Reflective Log: Monday 10th December 2012

Another week, another Monday. I think that the last month and a half of change and work has finally caught up with me, as I am feeling exhausted – I could barely string a sentence together by the end of Friday, and was hoping the weekend would revive me but it doesn’t appear to have done so. This could make life… interesting.

So what do I have to fill you in on? Last week was chocker – I literally only had an hour of untimetabled space, so I didn’t get any background tasks done last week other than catching up on e-mails (this coming week is pretty empty though timetable-wise, so we’ll see how productive I manage to be!).

Last Monday I had my one-month appraisal. I was slightly scared of going to this, as taking criticism to heart is probably one of my weaknesses, but all went well. Sarah told me that feedback from other staff members has been very positive, and that I’ve been cheerful, willing to learn and not afraid to ask for help. This was reassuring. I think the best thing to come out of the meeting was the packet of dark chocolate gingers that I was fed – excellent way to start the week, and I definitely will not be pressuring Sarah for more of the same. *cough*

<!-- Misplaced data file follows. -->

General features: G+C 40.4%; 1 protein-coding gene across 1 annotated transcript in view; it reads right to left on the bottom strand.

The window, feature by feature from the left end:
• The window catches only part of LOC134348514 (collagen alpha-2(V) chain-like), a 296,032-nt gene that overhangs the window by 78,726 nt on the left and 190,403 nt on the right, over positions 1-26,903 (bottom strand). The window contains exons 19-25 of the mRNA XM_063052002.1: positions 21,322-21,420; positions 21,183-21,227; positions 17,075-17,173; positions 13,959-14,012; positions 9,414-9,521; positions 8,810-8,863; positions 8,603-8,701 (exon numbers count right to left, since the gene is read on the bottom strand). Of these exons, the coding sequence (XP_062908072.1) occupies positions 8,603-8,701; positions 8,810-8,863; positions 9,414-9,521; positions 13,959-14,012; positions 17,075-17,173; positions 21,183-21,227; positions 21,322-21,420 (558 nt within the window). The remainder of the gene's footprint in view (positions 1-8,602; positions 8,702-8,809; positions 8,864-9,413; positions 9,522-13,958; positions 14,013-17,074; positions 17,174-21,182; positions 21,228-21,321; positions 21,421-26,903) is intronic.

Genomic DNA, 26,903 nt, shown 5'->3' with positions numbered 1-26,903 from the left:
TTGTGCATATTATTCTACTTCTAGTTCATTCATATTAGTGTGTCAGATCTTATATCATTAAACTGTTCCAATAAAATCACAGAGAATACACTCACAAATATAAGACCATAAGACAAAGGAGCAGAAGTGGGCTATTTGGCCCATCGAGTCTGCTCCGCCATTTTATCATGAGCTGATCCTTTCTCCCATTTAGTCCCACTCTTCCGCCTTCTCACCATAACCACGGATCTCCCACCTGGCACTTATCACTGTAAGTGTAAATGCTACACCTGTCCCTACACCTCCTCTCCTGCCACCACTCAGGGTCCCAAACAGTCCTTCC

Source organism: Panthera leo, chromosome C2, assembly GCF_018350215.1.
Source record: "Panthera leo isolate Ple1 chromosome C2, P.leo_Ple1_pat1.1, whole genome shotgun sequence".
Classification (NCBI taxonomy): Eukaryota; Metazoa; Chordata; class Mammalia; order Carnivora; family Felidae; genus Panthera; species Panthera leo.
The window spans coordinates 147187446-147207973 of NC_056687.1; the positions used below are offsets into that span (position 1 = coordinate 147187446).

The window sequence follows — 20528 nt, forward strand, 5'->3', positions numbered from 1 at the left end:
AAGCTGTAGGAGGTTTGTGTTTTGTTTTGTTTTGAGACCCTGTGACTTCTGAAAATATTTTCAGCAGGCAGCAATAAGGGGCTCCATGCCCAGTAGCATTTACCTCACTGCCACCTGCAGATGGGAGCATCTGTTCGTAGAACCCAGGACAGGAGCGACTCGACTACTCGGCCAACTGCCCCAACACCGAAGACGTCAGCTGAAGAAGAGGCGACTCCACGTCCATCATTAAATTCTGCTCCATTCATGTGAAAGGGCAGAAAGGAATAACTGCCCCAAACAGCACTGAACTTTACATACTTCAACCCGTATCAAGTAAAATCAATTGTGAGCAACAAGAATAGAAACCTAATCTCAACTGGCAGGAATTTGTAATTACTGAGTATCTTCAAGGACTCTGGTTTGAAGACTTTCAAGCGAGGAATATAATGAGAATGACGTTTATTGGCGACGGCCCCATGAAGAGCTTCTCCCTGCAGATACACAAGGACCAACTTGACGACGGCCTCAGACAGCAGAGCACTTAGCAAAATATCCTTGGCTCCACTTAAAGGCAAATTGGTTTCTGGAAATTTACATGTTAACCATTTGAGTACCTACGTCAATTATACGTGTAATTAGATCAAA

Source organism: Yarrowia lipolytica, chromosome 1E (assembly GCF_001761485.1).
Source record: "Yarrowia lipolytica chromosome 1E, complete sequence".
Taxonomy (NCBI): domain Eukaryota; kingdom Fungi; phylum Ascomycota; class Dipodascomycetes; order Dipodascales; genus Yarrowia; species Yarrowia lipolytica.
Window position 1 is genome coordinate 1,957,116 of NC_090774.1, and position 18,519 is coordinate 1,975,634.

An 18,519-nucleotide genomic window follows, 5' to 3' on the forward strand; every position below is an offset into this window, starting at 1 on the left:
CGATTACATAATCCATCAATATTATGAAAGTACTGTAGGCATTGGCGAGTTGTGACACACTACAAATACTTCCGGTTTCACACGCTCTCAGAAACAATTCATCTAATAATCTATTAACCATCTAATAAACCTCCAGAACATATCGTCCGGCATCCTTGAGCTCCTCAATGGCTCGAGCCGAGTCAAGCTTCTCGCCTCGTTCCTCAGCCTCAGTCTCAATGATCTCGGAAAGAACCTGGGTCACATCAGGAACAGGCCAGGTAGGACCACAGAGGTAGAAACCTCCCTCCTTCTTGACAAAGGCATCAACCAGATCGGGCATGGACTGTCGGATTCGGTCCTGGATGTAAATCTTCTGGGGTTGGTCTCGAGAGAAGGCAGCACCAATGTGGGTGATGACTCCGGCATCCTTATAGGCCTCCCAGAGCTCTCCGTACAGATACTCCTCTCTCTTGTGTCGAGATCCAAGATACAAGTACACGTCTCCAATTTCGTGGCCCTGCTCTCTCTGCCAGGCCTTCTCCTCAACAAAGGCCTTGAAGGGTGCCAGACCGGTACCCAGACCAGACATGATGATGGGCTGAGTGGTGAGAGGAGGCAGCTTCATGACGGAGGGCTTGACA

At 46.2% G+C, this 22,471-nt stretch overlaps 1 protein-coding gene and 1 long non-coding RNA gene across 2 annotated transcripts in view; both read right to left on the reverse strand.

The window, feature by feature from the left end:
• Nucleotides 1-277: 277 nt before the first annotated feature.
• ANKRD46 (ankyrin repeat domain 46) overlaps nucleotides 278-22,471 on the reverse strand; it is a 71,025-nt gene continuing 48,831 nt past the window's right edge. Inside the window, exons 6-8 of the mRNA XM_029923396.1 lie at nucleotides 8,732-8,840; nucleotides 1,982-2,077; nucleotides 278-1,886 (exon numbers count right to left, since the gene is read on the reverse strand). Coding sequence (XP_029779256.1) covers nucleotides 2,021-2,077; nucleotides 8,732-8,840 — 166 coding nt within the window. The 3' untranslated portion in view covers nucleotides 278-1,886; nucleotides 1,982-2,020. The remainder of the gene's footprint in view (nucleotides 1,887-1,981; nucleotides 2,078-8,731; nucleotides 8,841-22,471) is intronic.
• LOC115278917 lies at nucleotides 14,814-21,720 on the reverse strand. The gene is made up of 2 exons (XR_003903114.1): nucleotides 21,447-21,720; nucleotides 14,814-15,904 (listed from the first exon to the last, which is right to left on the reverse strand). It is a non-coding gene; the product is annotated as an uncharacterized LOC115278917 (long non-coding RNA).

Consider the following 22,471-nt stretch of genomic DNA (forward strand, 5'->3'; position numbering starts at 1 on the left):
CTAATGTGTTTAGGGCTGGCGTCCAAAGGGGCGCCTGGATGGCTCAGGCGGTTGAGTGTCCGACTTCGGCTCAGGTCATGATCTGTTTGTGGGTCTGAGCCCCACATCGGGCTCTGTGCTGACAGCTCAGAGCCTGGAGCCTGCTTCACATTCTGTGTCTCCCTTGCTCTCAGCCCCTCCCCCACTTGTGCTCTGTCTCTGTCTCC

On Tuesday I attended another staff development workshop, this time on stress and resilience and run by the occupational health team. The workshop was quite interesting – we looked at the cognitive, behavioural, physical and emotional signs of stress and ways we can deal with this. I remember the workshop started by the lady telling us that the idea of giving 110% or even 100% is not feasible or healthy, and we can and should only ever do our best. We also looked at how to use a ‘thought record,’ which is a CBT method of helping us not to catastrophise situations. Here was our example:

Situation Mood & Level Automatic Thoughts Evidence supporting ‘hot thought’ Evidence that does not support ‘hot thought’ Alternative Thoughts Change in Mood